As I’m reading over my old outline, I realize that there’s quite a bit of traveling going on. Not Lord of the Rings level of travel, but definitely some down time spent in a cart, or on foot, or on some sort of traveling beast that I haven’t invented yet which is really just a weird horse. Place is important in my story and the movement from place to place is important as well. How you are because of where you’re from is fundamental to the human experience, just as the experience of being from many places, or no place at all. Whether we see a place a the root of our lives or the runway, there is a moment where that place imprints upon us its unique features. The language, the culture, the clime are influential to the individual and to the society groups of individuals build.

I made a map, years ago, and for now the map still holds. While the details of the places were important, at the time, their relationship to each other felt less so. However, as I uncover more and more about my characters, where they come from becomes clearer and how those places interact with each other will be central to the story. I feel like I’m dancing around a lot of things, trying to provide valuable information without giving too much away. It’s not that the story or its details need to be kept close, but there is that weird feeling that when I put an idea into the world, it sticks and I may not be able to change it later. It’s silly, I know, but there it is.

It’s no secret that when your working title for a book is called The Forest Book, the forest is going to play a critical role in your story. In my mind, this particular forest is a collage of places: the autumn crispness of a New England wood, the mossy draperies at the foot of Mr. Rainier, the dark recesses of the suburban copse, the last holdout against the invasion of brick and macadam. All of these forests make up this one and while botanically there may be issue with some of its characteristics, in a fantasy, the world is (mostly) mine to create. If I want velvety logs and crunchy undergrowth, then I’ll have it. But those scenes haven’t been written yet.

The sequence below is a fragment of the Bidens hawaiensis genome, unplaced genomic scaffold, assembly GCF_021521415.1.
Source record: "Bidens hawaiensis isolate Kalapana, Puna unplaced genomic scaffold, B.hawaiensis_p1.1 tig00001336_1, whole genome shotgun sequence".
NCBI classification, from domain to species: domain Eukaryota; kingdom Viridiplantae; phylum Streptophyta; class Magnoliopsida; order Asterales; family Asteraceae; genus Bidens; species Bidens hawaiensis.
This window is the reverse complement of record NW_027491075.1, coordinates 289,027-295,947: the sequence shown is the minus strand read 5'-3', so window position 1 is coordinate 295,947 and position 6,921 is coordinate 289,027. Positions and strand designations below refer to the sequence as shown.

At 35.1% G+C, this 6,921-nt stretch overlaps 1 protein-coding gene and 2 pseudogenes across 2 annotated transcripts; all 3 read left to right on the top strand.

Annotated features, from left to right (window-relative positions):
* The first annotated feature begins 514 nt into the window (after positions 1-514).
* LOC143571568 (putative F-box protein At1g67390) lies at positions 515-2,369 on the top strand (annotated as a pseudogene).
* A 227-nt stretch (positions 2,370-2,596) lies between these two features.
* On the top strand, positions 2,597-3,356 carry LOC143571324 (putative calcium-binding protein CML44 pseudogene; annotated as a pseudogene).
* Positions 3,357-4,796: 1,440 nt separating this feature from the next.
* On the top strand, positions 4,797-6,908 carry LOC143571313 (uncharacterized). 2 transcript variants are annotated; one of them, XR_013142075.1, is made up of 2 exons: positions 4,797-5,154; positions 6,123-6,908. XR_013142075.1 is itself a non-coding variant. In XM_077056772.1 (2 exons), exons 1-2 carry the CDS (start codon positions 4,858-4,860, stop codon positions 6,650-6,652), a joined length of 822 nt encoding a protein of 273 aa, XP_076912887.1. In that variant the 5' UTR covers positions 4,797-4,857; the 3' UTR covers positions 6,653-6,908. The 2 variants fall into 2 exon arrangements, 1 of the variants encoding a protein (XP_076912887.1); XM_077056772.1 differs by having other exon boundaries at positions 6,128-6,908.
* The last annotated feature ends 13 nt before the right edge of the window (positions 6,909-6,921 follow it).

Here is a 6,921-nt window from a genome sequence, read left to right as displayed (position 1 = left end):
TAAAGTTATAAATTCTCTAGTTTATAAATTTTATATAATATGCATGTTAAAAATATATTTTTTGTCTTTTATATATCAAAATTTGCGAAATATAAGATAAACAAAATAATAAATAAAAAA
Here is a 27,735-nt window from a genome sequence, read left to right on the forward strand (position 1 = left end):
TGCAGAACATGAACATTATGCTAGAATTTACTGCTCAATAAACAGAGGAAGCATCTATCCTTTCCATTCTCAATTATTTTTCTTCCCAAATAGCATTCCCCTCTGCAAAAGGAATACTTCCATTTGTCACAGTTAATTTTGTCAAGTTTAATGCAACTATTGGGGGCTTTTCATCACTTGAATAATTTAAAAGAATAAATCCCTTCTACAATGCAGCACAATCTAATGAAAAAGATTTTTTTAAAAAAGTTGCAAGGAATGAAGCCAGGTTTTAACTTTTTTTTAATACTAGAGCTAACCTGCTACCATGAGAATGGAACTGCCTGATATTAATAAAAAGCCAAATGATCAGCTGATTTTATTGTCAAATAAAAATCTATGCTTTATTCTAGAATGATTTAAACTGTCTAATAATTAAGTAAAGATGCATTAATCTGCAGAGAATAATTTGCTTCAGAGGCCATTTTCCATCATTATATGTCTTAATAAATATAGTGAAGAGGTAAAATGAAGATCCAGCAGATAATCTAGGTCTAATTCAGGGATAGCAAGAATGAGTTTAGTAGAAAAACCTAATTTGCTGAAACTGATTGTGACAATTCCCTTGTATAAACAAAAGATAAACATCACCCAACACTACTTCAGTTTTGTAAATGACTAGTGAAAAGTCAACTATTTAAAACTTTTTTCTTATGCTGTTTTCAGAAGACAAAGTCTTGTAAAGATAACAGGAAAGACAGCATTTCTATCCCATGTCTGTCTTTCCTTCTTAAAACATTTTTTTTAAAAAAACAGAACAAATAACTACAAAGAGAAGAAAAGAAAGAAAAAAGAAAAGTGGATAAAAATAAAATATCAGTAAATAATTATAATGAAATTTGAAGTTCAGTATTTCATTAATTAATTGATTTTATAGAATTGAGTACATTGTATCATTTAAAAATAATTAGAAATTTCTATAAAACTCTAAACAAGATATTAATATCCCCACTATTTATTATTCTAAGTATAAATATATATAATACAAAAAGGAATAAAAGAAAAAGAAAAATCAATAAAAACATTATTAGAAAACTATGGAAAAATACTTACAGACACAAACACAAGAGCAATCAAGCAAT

Travel is also important and while we don’t stay in the forest long, for at least one character, it travels with them. I think how that sense of place comes with us when we enter a new environment is interesting, like some invisible suitcase that we heft along, with only one sticker on the side that says “home.” We evoke where we’re from as we encounter a new culture or a new clime and can’t help comparing the two. For some, one is always better, depending on their love of the other. For those without the “home” sticker, perhaps every place is a potential home and embraced with the curiosity and joy that we should bring to everything. For a few, they’re just passing through, having seen so much they understand the underlying truth of the world: people are the same where ever you go.

I think, moving forward, and as a way to procrastinating doing the scene-by-scene part of my outline, I will do “Character” sheets for my places, giving them a personality, a history, and maybe some sort of goal. Even if that goal is merely to persist, each place has different means of doing so. The forest must seed itself.

  • Place Name:
  • Climate Characteristics:
  • Boundary Places:
  • Trade Routes, Partnerships:
  • Main Human Activity:
  • Main Environmental Activity:
  • Main Environmental Threat: